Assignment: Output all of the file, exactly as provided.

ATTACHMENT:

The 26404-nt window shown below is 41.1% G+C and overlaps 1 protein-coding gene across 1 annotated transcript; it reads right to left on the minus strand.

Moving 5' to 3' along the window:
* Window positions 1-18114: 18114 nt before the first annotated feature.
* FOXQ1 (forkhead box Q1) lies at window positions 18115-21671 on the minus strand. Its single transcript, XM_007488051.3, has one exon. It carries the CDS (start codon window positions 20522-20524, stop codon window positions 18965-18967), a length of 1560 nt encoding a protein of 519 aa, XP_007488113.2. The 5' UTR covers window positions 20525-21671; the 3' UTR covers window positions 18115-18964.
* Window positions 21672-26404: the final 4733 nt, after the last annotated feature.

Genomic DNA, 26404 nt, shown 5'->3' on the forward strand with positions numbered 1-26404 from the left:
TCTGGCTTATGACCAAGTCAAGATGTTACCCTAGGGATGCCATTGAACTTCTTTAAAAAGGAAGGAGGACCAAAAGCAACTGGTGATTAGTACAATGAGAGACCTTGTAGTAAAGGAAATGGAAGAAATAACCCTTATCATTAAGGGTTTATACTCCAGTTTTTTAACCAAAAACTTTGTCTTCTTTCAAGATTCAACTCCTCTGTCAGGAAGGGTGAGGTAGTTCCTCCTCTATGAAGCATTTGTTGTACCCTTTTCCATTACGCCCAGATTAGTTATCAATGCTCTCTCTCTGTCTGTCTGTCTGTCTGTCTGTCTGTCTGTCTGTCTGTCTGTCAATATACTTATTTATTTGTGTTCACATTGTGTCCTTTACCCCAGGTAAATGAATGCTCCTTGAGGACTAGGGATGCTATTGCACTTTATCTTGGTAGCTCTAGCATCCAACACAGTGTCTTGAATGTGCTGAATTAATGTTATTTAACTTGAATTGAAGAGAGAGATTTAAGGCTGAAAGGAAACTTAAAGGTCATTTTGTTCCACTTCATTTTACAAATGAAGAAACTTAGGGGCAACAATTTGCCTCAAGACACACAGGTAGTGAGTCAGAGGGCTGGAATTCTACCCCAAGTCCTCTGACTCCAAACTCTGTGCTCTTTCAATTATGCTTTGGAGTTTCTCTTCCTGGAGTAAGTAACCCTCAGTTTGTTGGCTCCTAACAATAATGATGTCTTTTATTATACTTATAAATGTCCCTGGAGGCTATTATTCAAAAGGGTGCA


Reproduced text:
The 26404-nt window shown below is 41.1% G+C and overlaps 1 protein-coding gene across 1 annotated transcript; it reads right to left on the minus strand.

Moving 5' to 3' along the window:
* Window positions 1-18114: 18114 nt before the first annotated feature.
* FOXQ1 (forkhead box Q1) lies at window positions 18115-21671 on the minus strand. Its single transcript, XM_007488051.3, has one exon. It carries the CDS (start codon window positions 20522-20524, stop codon window positions 18965-18967), a length of 1560 nt encoding a protein of 519 aa, XP_007488113.2. The 5' UTR covers window positions 20525-21671; the 3' UTR covers window positions 18115-18964.
* Window positions 21672-26404: the final 4733 nt, after the last annotated feature.

Genomic DNA, 26404 nt, shown 5'->3' on the forward strand with positions numbered 1-26404 from the left:
TCTGGCTTATGACCAAGTCAAGATGTTACCCTAGGGATGCCATTGAACTTCTTTAAAAAGGAAGGAGGACCAAAAGCAACTGGTGATTAGTACAATGAGAGACCTTGTAGTAAAGGAAATGGAAGAAATAACCCTTATCATTAAGGGTTTATACTCCAGTTTTTTAACCAAAAACTTTGTCTTCTTTCAAGATTCAACTCCTCTGTCAGGAAGGGTGAGGTAGTTCCTCCTCTATGAAGCATTTGTTGTACCCTTTTCCATTACGCCCAGATTAGTTATCAATGCTCTCTCTCTGTCTGTCTGTCTGTCTGTCTGTCTGTCTGTCTGTCTGTCTGTCAATATACTTATTTATTTGTGTTCACATTGTGTCCTTTACCCCAGGTAAATGAATGCTCCTTGAGGACTAGGGATGCTATTGCACTTTATCTTGGTAGCTCTAGCATCCAACACAGTGTCTTGAATGTGCTGAATTAATGTTATTTAACTTGAATTGAAGAGAGAGATTTAAGGCTGAAAGGAAACTTAAAGGTCATTTTGTTCCACTTCATTTTACAAATGAAGAAACTTAGGGGCAACAATTTGCCTCAAGACACACAGGTAGTGAGTCAGAGGGCTGGAATTCTACCCCAAGTCCTCTGACTCCAAACTCTGTGCTCTTTCAATTATGCTTTGGAGTTTCTCTTCCTGGAGTAAGTAACCCTCAGTTTGTTGGCTCCTAACAATAATGATGTCTTTTATTATACTTATAAATGTCCCTGGAGGCTATTATTCAAAAGGGTGCA